Yes, Halloween most likely began with ghosts and evil spirits. But Jesus never taught His followers to fear the darkness or hide from confronting evil. He also never taught people to ignore evil or flirt with it as long as you aren’t actually participating in it.

Halloween provides us with an opportunity to shine light in the darkness. Like Martin Luther spreading the truth of scripture in the midst of false teaching, we can spread the truth of the power of Christ over evil.

How do we spread truth when it comes to Halloween? The first way is by not shutting ourselves away on a night when we have the opportunity to share the light with families who literally come knocking on our doors. What Satan means for evil, God uses for good. If you believe Halloween to be a dark and evil night, then don’t hide from it. Speak truth into it.

This is not to say you should feel the need to dress up and participate. If trick-or-treating does not sit well with your spirit, then follow through with that conviction. But if you’re able to use this time to share God’s love and truth by answering your door and handing out candy, you may want to think through your reasons for turning off your porch light.

Fear no evil

It’s clear Satan desires to use Halloween as a way to desensitize us to his domain on this earth. While many people who practice witchcraft and other rituals do not celebrate Halloween because they feel it ridicules the power of what they believe, there is certainly a sense of creepiness and darkness to the night.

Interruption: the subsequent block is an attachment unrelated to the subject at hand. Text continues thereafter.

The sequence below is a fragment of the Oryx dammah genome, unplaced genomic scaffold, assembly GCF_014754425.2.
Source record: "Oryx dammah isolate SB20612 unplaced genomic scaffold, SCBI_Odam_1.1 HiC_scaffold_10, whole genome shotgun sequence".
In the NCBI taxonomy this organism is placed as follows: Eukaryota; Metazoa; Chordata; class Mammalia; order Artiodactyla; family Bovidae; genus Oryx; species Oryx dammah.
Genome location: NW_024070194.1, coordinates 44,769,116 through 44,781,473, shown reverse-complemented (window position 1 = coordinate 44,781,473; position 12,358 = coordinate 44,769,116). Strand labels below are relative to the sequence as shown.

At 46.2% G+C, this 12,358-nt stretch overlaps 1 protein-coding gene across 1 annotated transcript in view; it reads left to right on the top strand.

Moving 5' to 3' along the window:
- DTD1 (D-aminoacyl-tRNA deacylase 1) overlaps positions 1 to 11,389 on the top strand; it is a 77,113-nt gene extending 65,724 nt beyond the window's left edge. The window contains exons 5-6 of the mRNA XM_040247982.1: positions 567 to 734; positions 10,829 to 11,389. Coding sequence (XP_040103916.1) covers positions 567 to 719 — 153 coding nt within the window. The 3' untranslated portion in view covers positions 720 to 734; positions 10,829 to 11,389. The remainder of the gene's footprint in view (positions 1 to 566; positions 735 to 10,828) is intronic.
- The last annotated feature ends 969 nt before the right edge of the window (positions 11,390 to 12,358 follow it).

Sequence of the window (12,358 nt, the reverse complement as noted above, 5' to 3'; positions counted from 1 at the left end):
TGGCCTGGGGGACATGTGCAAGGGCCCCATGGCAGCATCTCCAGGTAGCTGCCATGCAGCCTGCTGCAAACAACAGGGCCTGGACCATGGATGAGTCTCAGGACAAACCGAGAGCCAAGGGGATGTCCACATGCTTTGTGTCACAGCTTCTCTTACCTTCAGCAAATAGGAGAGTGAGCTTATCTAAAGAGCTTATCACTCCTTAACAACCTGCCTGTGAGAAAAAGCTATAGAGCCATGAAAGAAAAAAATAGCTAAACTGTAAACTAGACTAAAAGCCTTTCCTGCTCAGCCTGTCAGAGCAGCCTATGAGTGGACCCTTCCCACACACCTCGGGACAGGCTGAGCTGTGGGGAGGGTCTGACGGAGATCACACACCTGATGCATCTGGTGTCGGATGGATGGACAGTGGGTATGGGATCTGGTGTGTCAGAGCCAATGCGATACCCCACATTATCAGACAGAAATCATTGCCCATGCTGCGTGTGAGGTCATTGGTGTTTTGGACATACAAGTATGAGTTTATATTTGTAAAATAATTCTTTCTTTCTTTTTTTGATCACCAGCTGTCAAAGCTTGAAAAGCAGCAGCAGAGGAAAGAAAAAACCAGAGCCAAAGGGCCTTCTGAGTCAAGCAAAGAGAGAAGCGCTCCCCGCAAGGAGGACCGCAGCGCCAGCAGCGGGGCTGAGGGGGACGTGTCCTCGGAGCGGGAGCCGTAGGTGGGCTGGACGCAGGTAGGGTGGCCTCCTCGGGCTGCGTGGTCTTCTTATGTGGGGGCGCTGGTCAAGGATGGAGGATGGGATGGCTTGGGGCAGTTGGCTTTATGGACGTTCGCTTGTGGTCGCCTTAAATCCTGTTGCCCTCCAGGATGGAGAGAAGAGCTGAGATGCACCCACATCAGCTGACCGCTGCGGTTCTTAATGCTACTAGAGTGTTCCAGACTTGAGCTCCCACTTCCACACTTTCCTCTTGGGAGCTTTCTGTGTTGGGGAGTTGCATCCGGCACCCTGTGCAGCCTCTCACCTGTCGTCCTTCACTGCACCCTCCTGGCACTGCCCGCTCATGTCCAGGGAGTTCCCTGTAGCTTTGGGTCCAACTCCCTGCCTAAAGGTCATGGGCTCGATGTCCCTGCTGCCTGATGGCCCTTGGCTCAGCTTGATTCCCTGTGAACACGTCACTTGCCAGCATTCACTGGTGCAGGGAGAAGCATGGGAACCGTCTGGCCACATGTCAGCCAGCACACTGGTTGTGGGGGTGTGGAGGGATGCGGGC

But here is where we draw courage from Martin Luther. In the midst of the darkness of his day, he risked his reputation and his life when he stood behind the truth that evil holds no power over Jesus Christ. As Martin Luther nailed his 95 theses for all to see, he sent a message to Satan. He said evil will never overcome the light of Christ.

We can do the same. We either fear Halloween or we ignore the evil that fights the truth on this night. Instead of fearing or ignoring, it’s time to nail our truth on our doors for all to see. It’s time to tell Satan he doesn’t hold ultimate power over us, because we fight using the truth, and this truth sets all men free.

Imagine how our lives would change if we truly believed the darkness cannot overcome the light. We need to remain on guard against evil, but we don’t need to fear it, for Christ wins in the end.